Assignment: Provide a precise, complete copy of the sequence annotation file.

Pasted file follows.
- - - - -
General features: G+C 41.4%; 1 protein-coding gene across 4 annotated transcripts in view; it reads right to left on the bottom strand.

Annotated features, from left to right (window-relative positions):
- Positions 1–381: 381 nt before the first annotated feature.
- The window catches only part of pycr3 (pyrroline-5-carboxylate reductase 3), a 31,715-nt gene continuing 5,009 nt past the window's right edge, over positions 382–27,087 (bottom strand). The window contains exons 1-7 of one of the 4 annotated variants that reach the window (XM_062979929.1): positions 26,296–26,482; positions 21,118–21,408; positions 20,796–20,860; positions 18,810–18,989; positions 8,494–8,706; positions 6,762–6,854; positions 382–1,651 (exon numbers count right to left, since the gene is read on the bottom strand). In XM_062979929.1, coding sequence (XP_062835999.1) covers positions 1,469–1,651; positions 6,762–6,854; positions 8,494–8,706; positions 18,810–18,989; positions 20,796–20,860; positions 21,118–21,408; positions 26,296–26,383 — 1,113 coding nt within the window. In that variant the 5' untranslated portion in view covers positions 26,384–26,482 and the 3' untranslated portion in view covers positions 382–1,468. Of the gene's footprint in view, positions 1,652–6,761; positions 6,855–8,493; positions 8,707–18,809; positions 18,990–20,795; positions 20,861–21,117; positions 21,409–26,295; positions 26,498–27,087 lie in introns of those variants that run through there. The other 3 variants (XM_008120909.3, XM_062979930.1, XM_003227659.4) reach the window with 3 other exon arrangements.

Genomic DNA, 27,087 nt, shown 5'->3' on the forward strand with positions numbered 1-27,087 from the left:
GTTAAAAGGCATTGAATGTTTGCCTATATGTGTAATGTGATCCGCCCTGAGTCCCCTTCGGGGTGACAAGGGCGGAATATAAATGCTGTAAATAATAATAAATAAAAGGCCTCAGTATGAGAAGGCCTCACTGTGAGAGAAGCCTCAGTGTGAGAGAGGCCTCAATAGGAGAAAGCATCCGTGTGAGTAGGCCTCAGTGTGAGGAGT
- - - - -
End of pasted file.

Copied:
General features: G+C 41.4%; 1 protein-coding gene across 4 annotated transcripts in view; it reads right to left on the bottom strand.

Annotated features, from left to right (window-relative positions):
- Positions 1–381: 381 nt before the first annotated feature.
- The window catches only part of pycr3 (pyrroline-5-carboxylate reductase 3), a 31,715-nt gene continuing 5,009 nt past the window's right edge, over positions 382–27,087 (bottom strand). The window contains exons 1-7 of one of the 4 annotated variants that reach the window (XM_062979929.1): positions 26,296–26,482; positions 21,118–21,408; positions 20,796–20,860; positions 18,810–18,989; positions 8,494–8,706; positions 6,762–6,854; positions 382–1,651 (exon numbers count right to left, since the gene is read on the bottom strand). In XM_062979929.1, coding sequence (XP_062835999.1) covers positions 1,469–1,651; positions 6,762–6,854; positions 8,494–8,706; positions 18,810–18,989; positions 20,796–20,860; positions 21,118–21,408; positions 26,296–26,383 — 1,113 coding nt within the window. In that variant the 5' untranslated portion in view covers positions 26,384–26,482 and the 3' untranslated portion in view covers positions 382–1,468. Of the gene's footprint in view, positions 1,652–6,761; positions 6,855–8,493; positions 8,707–18,809; positions 18,990–20,795; positions 20,861–21,117; positions 21,409–26,295; positions 26,498–27,087 lie in introns of those variants that run through there. The other 3 variants (XM_008120909.3, XM_062979930.1, XM_003227659.4) reach the window with 3 other exon arrangements.

Genomic DNA, 27,087 nt, shown 5'->3' on the forward strand with positions numbered 1-27,087 from the left:
GTTAAAAGGCATTGAATGTTTGCCTATATGTGTAATGTGATCCGCCCTGAGTCCCCTTCGGGGTGACAAGGGCGGAATATAAATGCTGTAAATAATAATAAATAAAAGGCCTCAGTATGAGAAGGCCTCACTGTGAGAGAAGCCTCAGTGTGAGAGAGGCCTCAATAGGAGAAAGCATCCGTGTGAGTAGGCCTCAGTGTGAGGAGT